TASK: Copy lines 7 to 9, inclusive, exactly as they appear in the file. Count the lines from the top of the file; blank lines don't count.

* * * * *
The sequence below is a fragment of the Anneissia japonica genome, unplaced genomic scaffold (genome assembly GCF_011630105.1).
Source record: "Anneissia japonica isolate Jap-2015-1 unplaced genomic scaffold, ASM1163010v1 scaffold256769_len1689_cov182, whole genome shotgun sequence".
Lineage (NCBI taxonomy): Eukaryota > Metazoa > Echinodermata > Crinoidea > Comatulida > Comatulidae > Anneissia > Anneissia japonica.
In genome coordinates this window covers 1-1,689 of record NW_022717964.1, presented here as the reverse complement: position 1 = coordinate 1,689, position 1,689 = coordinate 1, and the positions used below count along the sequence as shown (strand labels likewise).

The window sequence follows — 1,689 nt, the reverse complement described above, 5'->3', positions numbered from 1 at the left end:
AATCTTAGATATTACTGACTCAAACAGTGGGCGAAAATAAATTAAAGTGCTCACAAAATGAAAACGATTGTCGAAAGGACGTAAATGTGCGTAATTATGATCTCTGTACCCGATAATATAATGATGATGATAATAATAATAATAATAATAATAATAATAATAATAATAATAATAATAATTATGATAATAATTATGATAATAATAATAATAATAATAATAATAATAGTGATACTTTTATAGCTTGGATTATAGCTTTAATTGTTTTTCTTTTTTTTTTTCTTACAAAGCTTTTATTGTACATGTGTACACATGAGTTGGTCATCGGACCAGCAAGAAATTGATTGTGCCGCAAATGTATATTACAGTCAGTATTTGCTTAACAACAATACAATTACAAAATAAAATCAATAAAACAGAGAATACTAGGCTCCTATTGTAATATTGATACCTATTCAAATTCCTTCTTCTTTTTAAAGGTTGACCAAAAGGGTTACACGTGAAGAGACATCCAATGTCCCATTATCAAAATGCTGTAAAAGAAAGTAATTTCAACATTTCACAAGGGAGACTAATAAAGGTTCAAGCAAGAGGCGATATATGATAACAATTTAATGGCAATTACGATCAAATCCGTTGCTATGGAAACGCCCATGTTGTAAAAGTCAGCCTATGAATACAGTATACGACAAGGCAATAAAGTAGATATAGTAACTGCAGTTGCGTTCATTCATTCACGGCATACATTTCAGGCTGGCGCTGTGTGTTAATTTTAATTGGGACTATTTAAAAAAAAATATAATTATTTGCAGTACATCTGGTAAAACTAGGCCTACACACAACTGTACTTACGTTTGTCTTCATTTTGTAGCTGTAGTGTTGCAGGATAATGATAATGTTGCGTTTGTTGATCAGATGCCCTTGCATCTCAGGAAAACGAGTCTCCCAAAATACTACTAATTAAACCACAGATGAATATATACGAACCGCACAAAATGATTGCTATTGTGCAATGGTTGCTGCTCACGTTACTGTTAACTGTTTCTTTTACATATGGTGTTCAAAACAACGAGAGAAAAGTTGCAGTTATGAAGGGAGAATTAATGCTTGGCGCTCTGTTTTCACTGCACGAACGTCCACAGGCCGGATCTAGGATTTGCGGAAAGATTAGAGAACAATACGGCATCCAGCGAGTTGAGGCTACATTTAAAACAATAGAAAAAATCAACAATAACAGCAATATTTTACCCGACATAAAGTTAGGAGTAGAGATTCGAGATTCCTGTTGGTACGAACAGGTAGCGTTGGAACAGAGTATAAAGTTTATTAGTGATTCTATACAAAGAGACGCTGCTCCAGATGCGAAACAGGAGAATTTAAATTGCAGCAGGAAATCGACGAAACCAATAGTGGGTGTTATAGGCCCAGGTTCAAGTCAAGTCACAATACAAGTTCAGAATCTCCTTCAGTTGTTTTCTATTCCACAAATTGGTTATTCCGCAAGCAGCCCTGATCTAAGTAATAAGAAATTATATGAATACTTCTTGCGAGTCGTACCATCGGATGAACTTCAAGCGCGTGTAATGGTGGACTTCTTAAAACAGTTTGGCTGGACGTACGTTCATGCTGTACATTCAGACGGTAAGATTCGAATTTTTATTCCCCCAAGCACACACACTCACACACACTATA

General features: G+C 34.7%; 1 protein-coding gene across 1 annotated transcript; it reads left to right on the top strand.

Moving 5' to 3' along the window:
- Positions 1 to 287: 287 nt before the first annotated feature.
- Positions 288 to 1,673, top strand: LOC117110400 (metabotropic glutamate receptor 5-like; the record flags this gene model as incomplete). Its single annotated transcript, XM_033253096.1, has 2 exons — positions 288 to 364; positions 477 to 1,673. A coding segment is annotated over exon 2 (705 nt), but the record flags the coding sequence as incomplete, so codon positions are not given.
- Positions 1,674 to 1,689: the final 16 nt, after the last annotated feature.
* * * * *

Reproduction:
General features: G+C 34.7%; 1 protein-coding gene across 1 annotated transcript; it reads left to right on the top strand.

Moving 5' to 3' along the window:
- Positions 1 to 287: 287 nt before the first annotated feature.